Tuesday, June 14, 2016

What is more basic than home?

What is more basic than home? We start most days in our own homes, we look forward to getting back to our own beds when we’re away, the walls and roof protect our partners, our children, our family taonga. Within this space we’ve forged relationships with not just whānau but furniture, kitchen utensils, the contents of cupboards and fridges and - not least - pets and pot plants. Simply put, our homes encompass the most fundamental physical, financial and emotional investments of our lives. 

And we know Indigenous Peoples are rapidly urbanising, with Māori perhaps the most urbanised Indigenous society of all (around 85% of us are now city dwellers). Our urban communities are often away from tribal territories and subject to socio-economic conditions that may increase their vulnerability.


This urban environment was never especially welcoming and for some it is now positively hostile with too many whanau lacking a roof over their heads (unless you count a car roof as robust housing...).

Ōtautahi (Christchurch) saw many Maori living in damaged homes but many others opening their doors to earthquake refugees in an open and spontaneous cultural expression of support. What we learnt was the concept of ‘home’ was challenged as the necessary safety – including that of the land beneath – could not always be guaranteed.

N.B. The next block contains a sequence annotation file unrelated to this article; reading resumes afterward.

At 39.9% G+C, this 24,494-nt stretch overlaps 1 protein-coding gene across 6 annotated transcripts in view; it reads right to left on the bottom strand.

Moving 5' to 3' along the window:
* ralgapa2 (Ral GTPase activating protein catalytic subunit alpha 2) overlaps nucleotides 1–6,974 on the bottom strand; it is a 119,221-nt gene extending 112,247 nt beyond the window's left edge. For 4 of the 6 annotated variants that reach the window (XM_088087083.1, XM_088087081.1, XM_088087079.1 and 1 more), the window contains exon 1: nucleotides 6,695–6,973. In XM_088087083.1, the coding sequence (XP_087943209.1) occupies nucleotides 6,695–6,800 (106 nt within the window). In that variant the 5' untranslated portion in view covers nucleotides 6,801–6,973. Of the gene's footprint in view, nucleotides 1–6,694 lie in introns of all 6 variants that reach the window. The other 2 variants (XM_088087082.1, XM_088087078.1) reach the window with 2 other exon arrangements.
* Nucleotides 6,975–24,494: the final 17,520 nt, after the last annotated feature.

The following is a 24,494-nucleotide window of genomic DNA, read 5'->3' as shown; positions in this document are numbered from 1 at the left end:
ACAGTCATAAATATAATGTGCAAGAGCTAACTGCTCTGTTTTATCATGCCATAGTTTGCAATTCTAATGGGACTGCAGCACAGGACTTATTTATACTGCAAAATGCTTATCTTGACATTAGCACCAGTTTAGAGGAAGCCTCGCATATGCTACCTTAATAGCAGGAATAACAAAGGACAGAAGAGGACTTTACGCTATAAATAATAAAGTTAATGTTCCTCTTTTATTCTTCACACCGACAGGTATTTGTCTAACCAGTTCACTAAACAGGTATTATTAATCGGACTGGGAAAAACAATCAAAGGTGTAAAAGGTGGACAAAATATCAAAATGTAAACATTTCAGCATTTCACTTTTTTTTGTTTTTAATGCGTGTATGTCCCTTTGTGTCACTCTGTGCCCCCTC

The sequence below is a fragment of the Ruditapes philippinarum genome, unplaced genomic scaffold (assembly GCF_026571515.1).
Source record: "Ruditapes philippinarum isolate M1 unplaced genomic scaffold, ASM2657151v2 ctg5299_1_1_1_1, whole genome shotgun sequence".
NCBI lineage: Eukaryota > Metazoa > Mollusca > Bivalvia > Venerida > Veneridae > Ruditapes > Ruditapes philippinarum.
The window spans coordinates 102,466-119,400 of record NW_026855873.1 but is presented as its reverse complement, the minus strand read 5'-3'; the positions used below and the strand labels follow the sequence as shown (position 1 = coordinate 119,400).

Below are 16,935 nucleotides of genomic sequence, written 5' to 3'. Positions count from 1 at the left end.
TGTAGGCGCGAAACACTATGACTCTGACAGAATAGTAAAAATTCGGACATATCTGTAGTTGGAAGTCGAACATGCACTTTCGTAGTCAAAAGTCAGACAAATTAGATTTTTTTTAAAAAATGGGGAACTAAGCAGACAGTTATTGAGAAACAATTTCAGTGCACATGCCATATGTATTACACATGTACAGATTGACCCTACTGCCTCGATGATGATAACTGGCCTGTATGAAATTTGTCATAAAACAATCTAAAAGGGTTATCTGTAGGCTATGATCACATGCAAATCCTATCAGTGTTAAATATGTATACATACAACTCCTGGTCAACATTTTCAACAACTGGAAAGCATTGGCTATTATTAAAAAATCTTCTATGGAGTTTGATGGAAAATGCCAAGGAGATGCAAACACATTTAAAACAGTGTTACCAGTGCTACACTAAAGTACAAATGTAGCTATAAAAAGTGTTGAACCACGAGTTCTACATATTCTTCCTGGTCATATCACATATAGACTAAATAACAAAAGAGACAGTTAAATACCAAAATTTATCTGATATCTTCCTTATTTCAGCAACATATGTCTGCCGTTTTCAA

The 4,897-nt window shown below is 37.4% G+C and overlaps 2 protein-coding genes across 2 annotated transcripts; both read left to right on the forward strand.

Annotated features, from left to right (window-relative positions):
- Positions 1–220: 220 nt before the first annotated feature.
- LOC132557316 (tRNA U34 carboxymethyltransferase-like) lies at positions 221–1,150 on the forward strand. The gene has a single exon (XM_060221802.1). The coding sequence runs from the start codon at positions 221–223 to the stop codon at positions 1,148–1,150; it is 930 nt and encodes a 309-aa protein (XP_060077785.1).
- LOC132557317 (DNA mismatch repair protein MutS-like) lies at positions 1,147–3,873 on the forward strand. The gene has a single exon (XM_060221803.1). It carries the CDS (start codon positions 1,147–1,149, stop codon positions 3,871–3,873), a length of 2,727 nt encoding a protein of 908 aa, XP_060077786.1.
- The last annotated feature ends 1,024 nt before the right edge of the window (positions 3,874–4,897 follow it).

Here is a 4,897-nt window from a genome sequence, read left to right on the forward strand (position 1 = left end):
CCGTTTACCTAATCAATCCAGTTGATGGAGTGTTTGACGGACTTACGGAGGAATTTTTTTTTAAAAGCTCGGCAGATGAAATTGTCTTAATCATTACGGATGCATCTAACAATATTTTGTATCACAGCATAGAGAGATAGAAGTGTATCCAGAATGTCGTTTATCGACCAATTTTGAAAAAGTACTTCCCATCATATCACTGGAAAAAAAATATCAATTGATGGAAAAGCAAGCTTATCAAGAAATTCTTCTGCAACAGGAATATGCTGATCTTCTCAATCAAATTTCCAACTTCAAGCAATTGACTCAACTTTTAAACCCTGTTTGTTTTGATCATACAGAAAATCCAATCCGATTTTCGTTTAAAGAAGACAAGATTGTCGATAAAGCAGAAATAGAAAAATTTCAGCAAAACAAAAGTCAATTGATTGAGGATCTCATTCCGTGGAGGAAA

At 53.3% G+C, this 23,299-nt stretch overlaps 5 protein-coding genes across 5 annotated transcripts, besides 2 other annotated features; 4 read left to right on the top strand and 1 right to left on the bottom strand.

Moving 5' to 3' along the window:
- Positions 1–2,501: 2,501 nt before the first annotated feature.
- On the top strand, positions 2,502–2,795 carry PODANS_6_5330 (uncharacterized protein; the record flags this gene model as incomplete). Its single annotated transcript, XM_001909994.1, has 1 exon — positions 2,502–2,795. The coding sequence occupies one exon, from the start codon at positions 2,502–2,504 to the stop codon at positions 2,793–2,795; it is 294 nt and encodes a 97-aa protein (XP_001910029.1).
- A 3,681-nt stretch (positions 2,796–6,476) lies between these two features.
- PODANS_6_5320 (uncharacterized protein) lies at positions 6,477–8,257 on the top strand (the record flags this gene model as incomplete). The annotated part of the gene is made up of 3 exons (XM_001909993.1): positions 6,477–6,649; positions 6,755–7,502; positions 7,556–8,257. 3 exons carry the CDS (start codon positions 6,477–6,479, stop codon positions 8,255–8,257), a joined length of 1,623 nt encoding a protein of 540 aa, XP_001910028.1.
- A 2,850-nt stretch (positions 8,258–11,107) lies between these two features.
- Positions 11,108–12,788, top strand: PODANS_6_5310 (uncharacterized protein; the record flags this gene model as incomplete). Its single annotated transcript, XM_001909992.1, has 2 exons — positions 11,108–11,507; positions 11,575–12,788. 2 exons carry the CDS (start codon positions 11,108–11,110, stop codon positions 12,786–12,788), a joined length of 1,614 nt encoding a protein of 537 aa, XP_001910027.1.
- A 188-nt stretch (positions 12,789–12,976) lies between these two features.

There are more than just 'natural hazards' operating in Aotearoa NZ Inc. of course.


The wider issue is that we have restructured our economy according to quite perverse interpretations of what motivates people, in their engagements with each other and with the wider environment.

The market will decide. Blah blah blah...


Well the market continues to be supported by communal approaches such as those practiced by Indigenous Peoples since time immemorial. With marae now housing homeless citizens, we see again Maori cultural practices - manaakitanga, whakawhanaungatanga - continuing to hold this bloody bloodied country together...

I'll not make any comment on the Minister of Housing, a Maori woman who had benefitted from state welfare in the past but now seems one of the demonic apostates. Oh, I wasn't going to comment...read what others say:

Bomber Bradbury: Dear Paula...
Anthony Robbins: What now Paul?
Maiki Sherman: Paula Bennett grilled...






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